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Hi My network has the following resources:

  • 3 ASA-5505 w/site-to-site VPN's
  • newly acquired c801F-K9 router
  • Exchange Server
  • 3 ISP's (soon to be 2) A t-1, DSL, Satellite.
  • VOIP Cisco Cme

My goal is to do away with the T1 and use the DSL and Sat. Because of the latency with the Satellite, I would like to have the DSL as gateway for the email and VPN's and the rest of outbound Traffic to be handled by the Satellite.

Questions:

  • Can I just replace my Local ASA-5505 with the C891 and use policy base routing to handle everything?
  • Removed the question asking for off-topic, opinion-based answers. – Ron Maupin Feb 9 '17 at 17:20
  • Did any answer help you? If so, you should accept the answer so that the question doesn't keep popping up forever, looking for an answer. Alternatively, you can provide your own answer and accept it. – Ron Maupin Aug 6 '17 at 23:07
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This depends on if you have a block of public IP's (or an ASN) that you want redundant reachability for. If all you need to do is handle multiple outbound paths for your LAN(s), I would use the router - the new 891 and configure it accordingly.

If you want redundant (multipath) inbound reachability, that's probably going to involve BGP peering with your ISP(s), unless a single ISP provides both links - in which case they can probably set that up for you on their equipment.

  • Note that getting an ASN from ARIN requires justification of at least 128 public addresses and the minimum subnet size for BGP between different ISPs is /24. Maintaining the ASN involves an annual cost to ARIN. I'm currently going through the BGP setup process and it's probably not something that someone using 5505s and one Exchange server will be able to justify and want to pay for. – Todd Wilcox Feb 9 '17 at 19:59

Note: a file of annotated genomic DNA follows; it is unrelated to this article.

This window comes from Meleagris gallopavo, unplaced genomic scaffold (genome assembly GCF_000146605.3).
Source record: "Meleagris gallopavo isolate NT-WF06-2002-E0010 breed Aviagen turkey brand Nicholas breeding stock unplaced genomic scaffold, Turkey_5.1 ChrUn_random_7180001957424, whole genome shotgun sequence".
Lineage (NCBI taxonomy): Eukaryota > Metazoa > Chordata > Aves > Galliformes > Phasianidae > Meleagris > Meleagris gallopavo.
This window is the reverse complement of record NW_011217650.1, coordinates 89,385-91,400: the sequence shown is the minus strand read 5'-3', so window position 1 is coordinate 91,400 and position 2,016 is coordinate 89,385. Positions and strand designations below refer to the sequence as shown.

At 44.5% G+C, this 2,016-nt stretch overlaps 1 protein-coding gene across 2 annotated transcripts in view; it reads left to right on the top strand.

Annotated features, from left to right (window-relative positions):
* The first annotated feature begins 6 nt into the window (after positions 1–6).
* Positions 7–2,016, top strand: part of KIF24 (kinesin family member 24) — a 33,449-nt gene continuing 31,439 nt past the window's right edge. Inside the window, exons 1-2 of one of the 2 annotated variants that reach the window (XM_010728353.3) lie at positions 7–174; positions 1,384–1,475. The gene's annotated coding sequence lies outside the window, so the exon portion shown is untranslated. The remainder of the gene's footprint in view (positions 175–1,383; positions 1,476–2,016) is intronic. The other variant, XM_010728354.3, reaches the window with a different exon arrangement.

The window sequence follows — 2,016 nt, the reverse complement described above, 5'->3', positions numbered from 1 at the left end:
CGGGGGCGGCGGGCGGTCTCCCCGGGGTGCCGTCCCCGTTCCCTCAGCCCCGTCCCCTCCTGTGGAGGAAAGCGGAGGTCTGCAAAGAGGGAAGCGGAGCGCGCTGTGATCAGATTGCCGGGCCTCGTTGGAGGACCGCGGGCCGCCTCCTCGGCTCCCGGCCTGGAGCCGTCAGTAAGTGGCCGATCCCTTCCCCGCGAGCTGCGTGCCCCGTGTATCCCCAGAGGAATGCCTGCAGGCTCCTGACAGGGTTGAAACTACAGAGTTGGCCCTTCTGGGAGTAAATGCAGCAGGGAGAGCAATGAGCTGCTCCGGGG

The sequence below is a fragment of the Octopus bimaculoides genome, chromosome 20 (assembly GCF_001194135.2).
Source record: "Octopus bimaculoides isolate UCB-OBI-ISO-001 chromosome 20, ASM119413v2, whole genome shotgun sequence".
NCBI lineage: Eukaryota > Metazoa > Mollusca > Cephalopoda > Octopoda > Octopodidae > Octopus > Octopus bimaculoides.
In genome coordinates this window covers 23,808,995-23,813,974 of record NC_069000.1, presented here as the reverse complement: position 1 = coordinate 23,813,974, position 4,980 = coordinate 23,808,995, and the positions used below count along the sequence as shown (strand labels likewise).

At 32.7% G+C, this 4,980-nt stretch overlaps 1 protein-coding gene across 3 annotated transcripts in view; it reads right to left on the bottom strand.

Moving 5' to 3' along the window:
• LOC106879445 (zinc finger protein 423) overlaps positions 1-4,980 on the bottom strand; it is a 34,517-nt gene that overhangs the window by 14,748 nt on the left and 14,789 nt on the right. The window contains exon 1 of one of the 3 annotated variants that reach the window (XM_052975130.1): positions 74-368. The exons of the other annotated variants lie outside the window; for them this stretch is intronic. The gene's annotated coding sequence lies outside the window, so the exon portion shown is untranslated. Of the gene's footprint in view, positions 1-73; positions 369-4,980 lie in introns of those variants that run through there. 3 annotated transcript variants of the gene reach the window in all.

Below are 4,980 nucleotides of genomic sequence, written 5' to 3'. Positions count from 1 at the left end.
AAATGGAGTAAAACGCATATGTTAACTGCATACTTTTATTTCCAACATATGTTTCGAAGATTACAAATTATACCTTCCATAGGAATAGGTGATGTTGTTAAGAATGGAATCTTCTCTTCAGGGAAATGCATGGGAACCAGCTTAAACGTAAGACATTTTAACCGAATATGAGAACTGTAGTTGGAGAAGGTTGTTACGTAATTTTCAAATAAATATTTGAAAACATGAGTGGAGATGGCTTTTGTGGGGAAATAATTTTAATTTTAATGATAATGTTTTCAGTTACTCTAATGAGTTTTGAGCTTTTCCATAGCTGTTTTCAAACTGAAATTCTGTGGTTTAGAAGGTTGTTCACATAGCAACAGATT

• @ToddWilcox very good to know. Didn't know that. What kinda pricetag we talkin for an ASN? $100/yr, $1,000 yr, $10,000/yr? ty – Ron Royston Feb 9 '17 at 20:45
  • Obviously ARIN serves North America, so the policies and prices may not apply outside of there. We are paying around $500 per year. Not too much, but some organizations could be sticker shocked by that. Plus the ISPs are upcharging us to provide the BGP service on the links (one of them charges $150/month for BGP), plus we had to buy more expensive routers that support BGP (RAM to store the routing table can be a factor) and we have to hire a contractor to do the programming, since it's not just putting in a couple static routes. So it's adding up. And lots of work. – Todd Wilcox Feb 9 '17 at 21:35

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